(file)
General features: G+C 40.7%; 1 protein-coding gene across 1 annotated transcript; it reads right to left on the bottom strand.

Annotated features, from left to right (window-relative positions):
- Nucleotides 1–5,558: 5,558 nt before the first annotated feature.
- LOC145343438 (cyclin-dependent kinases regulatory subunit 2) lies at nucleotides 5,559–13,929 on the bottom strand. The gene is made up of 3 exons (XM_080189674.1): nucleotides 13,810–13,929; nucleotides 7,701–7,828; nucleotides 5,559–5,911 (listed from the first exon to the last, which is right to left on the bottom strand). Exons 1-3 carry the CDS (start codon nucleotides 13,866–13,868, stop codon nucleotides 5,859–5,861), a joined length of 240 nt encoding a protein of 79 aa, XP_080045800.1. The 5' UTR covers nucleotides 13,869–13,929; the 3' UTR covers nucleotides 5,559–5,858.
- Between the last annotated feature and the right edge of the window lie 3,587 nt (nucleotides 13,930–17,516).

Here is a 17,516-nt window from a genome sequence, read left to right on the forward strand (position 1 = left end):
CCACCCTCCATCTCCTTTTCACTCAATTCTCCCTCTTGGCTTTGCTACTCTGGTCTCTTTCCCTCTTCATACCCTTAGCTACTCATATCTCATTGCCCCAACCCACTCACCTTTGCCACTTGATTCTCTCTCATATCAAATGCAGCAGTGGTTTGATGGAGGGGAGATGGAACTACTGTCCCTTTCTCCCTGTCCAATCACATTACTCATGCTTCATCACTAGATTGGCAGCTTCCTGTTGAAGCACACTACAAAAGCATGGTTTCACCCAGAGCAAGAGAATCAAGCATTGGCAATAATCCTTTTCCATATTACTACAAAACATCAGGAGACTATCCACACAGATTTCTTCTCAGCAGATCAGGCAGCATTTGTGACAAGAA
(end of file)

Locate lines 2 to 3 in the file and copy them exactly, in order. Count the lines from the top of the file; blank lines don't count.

Annotated features, from left to right (window-relative positions):
- Nucleotides 1–5,558: 5,558 nt before the first annotated feature.